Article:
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TUTORIALS

Simple Feng Shui

Friday, July 1, 2005
By: Joey Yap

Discovering your "Life Gua" through Ba Zhai.

How many people would like a simple solution that will bring about an immense change in the feng shui of their property? Everybody? Me too. Honestly.

I would really love it if feng shui was a weekend do-it-yourself project that required nothing more than a couple of screws, a hammer and an electric drill. And possibly a simple diagram on what goes where.

However, the truth is that feng shui, like any science, requires a great deal of study and is not a weekend subject. The various systems of classical feng shui - San Yuan, San He, Xuan Kong, Ba Zhai, etc - are an indication of how vast and rich the knowledge contained in feng shui is.

But people are always interested in something they can implement 'right NOW', giving them quick answers and fixes to problems. It's sad that people are willing to trade quality for a quick fix that may not even work effectively.

Although there is no such thing as an instant remedy, the easiest method I can prescribe is the simple Ba Zhai or Eight Mansions feng shui technique. There are many parts to this system - House Gua, Life Gua, Na Jia, Eight Mansions Water method, to name a few.

Several distinct ancient classics relate to this particular system of feng shui and most of them are pretty sophisticated. The simplest method available is the 'Life Gua' method of Eight Mansions, which can be learned in less than five minutes.

This article will focus on explaining the Life Gua method.

Your starting point for this methodology is your date of birth. Based on this, we will then ascertain your Life Gua or Ming Gua. Each Gua is unique and indicates your favorable and unfavorable compass directions and locations.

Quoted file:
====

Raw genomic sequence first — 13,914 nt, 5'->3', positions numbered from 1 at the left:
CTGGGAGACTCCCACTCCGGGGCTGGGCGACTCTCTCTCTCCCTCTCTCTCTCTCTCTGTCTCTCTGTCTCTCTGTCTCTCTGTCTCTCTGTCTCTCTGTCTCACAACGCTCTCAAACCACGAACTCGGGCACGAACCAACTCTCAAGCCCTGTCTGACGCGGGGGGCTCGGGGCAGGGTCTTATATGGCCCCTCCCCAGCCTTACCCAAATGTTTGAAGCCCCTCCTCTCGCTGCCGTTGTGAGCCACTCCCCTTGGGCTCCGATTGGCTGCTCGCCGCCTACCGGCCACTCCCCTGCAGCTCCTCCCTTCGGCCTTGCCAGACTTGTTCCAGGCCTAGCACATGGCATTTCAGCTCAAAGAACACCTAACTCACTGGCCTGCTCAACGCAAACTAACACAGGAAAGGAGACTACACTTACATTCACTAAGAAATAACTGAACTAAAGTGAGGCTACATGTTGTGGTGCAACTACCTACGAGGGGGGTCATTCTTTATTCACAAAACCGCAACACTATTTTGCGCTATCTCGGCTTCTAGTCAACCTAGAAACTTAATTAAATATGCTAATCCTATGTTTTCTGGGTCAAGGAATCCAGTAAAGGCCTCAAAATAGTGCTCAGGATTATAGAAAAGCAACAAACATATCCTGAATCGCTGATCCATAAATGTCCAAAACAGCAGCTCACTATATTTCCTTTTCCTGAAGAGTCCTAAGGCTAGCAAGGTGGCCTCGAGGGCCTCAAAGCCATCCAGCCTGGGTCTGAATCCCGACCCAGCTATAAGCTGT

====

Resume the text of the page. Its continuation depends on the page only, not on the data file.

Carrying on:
A common mistake among beginners who attempt this method is to use the Chinese Lunar Calendar as opposed to the Chinese Solar Calendar which is used for feng shui calculations.

The solar calendar is based on the 24 Qi seasons and each year starts on the western calendar's February 4th (with a variance of one day on other side). February 4th of the western Gregorian calendar synchronizes with the first day of the Chinese solar calendar. A primary difference between the Chinese solar and lunar calendar is based on the position of the Sun while the latter is based on the moon and as such contains an additional month every few years.

If you were born prior to February 4th of any year, use the previous year as your point of reference when calculating your Life Gua. Once having established your year of birth, refer to the following table for a step-by-step guide to calculate your Life Gua. Notice that the males and females have different methods to calculate their Life Gua's.

FOR MALES FOR FEMALES

  • Ascertain your year of birth. Make sure you know the cut-off point is February 4th.
  • Add the last two digits of your year of birth.
  • Reduce it to single digit.
  • The resulting number is your Life Gua number.